Photo: John Coltrane. Courtesy of DOC NYC.
The next show will air on Sunday, November 13, 2016 from 11:00 PM – 1:00 AM Monday Eastern Standard Time on WBAI, 99.5 FM in the NYC metro area or streaming online at wbai.org. This broadcast features interviews with DOC NYC Director of Programming Basil Tsiokos and veteran documentarian John Scheinfeld, who is behind the film Chasing Trane: The John Coltrane Documentary. The NYC premiere of Chasing Trane will screen on the closing night of DOC NYC, which takes place from November 10-17, 2017.
Saxophonist, composer and tireless innovator John Coltrane expanded the frontiers of the jazz idiom, introducing elements from musical traditions the world over. From his magnum opus A Love Supreme to his magical cover of “My Favorite Things,” Coltrane always pushed his music to search deeper and farther. That he accomplished everything he did before his death at age 40 is at once heartbreaking and inspiring.
In Chasing Trane, veteran documentarian John Scheinfeld (The U.S. vs. John Lennon) explores the life and work of this singular artist. The film makes inspired use of archive materials, animated murals, readings of Coltrane’s own words by Denzel Washington and a wealth of new interviews. The list of participants is catnip for music lovers: jazz elder statesmen Wayne Shorter, Sonny Rollins and Reggie Workman; rock legends Carlos Santana and John Densmore; and younger artists such as Common and Kamasi Washington. Scheinfeld also speaks with critic Ben Ratliff, philosopher Cornel West and Coltrane fan Bill Clinton. Their testimonies are eloquent, but there are moments when they fall speechless, reminding us that such powerful music touches something that is beyond words.
We will also spend a moment with DOC NYC Director of Programming Basil Tsiokos. Find out more about DOC NYC and get the schedule at their website.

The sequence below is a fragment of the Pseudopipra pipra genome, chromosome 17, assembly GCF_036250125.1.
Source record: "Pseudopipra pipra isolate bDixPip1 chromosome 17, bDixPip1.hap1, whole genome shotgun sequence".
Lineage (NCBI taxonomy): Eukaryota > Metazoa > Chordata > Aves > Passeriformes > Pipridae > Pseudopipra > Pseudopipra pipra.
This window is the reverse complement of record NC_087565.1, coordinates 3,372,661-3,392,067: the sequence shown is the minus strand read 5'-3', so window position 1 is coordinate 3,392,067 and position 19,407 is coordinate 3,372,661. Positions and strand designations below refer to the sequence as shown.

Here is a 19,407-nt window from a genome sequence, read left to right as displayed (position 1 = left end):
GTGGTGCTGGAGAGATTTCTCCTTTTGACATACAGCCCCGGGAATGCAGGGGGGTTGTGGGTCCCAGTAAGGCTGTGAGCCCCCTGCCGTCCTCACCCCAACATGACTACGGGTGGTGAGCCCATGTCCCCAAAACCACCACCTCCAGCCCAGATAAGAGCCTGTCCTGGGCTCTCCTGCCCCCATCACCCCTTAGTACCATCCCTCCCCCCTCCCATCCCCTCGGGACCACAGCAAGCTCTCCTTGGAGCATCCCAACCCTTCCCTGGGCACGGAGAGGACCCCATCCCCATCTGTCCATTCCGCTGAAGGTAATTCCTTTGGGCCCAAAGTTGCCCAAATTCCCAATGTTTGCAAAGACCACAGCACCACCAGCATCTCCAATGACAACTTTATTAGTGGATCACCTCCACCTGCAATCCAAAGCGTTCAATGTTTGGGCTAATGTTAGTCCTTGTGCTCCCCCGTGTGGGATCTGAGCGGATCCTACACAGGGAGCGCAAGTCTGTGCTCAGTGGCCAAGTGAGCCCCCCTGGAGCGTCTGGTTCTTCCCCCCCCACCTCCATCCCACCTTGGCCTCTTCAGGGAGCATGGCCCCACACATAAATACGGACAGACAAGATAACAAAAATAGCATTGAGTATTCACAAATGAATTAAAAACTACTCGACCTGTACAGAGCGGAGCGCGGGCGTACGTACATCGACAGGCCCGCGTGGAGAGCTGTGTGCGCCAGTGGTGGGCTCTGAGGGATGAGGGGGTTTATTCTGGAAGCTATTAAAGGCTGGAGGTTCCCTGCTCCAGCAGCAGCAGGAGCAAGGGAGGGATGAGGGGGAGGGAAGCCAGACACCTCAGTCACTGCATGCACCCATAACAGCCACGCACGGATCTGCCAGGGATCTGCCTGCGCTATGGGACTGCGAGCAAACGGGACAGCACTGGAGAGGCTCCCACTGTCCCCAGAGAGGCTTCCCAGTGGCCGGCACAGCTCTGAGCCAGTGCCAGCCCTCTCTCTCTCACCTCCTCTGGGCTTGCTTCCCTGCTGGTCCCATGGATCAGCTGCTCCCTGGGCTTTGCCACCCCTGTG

Film summary adapted from the DOC NYC website.
This program is hosted, engineered, produced, and edited by Joyce Jones. Listen for our On the Bandstand segment with NYC metro area appearances of Suga’ guests at the end of the first hour with Associate Producer Hank Williams.
Chasing Trane will be shown at 7 PM on Thursday November 17 at the SVA Theater in Manhattan as part of the 2016 DOC NYC Festival
Watch the trailer for Chasing Trane.
Hank Williams is assistant producer for Suga’ in My Bowl and produces the weekly “On the Bandstand” segment as well as running the show’s website and blog, where he has reviewed several jazz festivals. His writing has also appeared in Left Turn magazine and American Music Review. He teaches at Lehman and Hunter colleges in the City University of New York system.
On Sunday, November 18, “Suga’ In My Bowl” will celebrate Jazz legend Pharoah Sanders’ run at Birdland this week by offering the program that originally aired on April 20, 2010. Join Joyce Jones and Hank Williams as they spend time with this marvel in the music.
Pharoah Sanders possesses one of the most distinctive tenor saxophone sounds in jazz. Harmonically rich and heavy with overtones, Sanders’ sound can be as raw and abrasive as it is possible for a saxophonist to produce. Yet, Sanders is highly regarded to the point of reverence by a great many jazz fans. Although he made his name with expressionistic, nearly anarchic free jazz in John Coltrane’s late ensembles of the mid-’60s, Sanders’ later music is guided by more graceful concerns.
The hallmarks of Sanders’ playing at that time were naked aggression and unrestrained passion. In the years after Coltrane’s death, however, Sanders explored other, somewhat gentler and perhaps more cerebral avenues — without, it should be added, sacrificing any of the intensity that defined his work as an apprentice to Coltrane.